Today the Ibrox support is positively foaming at the mouth after the SFA handed out double seven game bans to their players after they breached health protocols earlier in the month.
Their fans are pointing at the sentences handed down to Celtic and Aberdeen and they are curious as to why we got what they perceive as a lighter sentence.
And you know what? I don’t have a clue, but I enjoy their squirming over it.
Do I think the SFA treated them more harshly than us? No, I actually don’t. Differently, yes, but not more harshly. We also got two games suspended by the Scottish Government, and we’ve only managed to play one of them.
Our punishment was of a different sort.
On top of it, we got a public caning for it although we’re talking about the actions of a renegade footballer here. Their club got a pat on the head from the government. They didn’t get ostracised and accused of dragging the game to the brink.
A seven match punishment seems excessive to them. But in fact, one of the reasons it’s harsher than what we and the Aberdeen players got is that all of us were at the start of this thing. The Aberdeen players claimed they were still unsure of the precise nature of the regulations. If I remember right Bolingoli said the same thing.
I made that argument in an article just the other day; where things are now, nobody is in the slightest doubt about what the rules are, nobody can plead ignorance or claim not to know, so breaking them clearly will come with a tough sentence.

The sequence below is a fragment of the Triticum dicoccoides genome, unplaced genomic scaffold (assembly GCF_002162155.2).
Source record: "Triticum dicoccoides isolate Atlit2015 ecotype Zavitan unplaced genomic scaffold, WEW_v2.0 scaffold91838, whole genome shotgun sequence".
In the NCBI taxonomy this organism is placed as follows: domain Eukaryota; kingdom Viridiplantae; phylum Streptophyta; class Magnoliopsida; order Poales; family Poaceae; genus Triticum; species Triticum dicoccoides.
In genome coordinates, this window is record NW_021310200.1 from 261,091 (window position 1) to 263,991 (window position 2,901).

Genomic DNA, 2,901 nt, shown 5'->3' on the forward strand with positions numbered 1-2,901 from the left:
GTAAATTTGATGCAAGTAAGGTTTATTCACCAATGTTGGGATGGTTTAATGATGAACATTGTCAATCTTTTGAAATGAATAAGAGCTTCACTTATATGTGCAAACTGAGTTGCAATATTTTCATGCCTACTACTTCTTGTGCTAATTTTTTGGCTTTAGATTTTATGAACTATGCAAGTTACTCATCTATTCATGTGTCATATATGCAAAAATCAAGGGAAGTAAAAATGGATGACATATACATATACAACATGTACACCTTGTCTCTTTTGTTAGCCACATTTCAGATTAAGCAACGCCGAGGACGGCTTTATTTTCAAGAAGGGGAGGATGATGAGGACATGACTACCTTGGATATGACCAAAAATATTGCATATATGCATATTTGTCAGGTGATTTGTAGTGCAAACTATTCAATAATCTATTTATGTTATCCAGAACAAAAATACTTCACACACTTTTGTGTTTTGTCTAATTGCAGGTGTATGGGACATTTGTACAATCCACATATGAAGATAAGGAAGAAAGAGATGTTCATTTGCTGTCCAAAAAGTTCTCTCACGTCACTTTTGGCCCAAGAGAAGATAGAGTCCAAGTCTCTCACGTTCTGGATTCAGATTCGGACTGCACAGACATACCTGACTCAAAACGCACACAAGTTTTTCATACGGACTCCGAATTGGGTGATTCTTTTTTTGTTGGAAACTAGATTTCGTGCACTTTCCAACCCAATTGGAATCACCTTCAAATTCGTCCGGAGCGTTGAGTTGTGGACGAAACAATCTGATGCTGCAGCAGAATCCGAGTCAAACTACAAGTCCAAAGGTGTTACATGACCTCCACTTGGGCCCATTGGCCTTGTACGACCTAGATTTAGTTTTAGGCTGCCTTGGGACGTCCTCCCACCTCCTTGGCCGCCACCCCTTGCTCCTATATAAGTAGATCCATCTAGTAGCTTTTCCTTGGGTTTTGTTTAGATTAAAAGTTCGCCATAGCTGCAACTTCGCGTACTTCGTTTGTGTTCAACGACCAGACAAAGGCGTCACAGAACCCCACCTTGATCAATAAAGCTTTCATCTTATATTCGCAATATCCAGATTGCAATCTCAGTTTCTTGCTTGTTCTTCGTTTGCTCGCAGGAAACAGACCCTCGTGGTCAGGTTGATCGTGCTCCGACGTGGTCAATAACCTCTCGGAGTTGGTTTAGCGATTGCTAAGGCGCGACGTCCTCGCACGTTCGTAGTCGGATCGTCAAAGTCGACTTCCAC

The truth is, this isn’t Ibrox’s first offence either. Theirs is still the club – the only club, the only one in the country – to have wilfully broken the rules, by playing footballers in a friendly match before they had valid test results. The SFA let that one slide, although it should have carried a penalty far above and beyond the slap on the wrist they got here.
On top of that, I think most of us believe there’s more to this story, a lot more, and that there weren’t just two Ibrox players in attendance at this little soirée.
The strong suspicion is that everyone involved knows it too, and that somebody has decided that it’s in the interests of “Scottish football” that sins at Ibrox, again, go unpunished “for the greater good”. These two players have, in effect, been thrown to the wolves … to spare the rest of us.
Ha! It would be hilarious if the very idea wasn’t so corrupt.
That suspicion arises from three places; the SFA’s usual gutlessness when it comes to these matters, the way the media has soft-soaped it (including Tom English’s bizarre contention that those wanting a full investigation should be “careful what you wish for”) and the response from the club itself, which can usually be found hollering from the rooftops whenever they perceive that some form of injustice has been done to them.
Their fans would have you believe that’s exactly what has occurred, yet the club itself accepted the verdict yesterday with something like relief.
Celtic has worked tirelessly to make sure that our players are safe and that all are following the rules. The internal punishment handed down to Bolingoli will be severe, and apart from anything else he’s fully aware that he’s unlikely ever to play for the club again.
The Ibrox club was lucky when they broke SFA protocols and got away it before. It amuses me no end to hear their fans squealing here when their club isn’t even bothering to. They do see conspiracies everywhere they turn. It’s sad, really.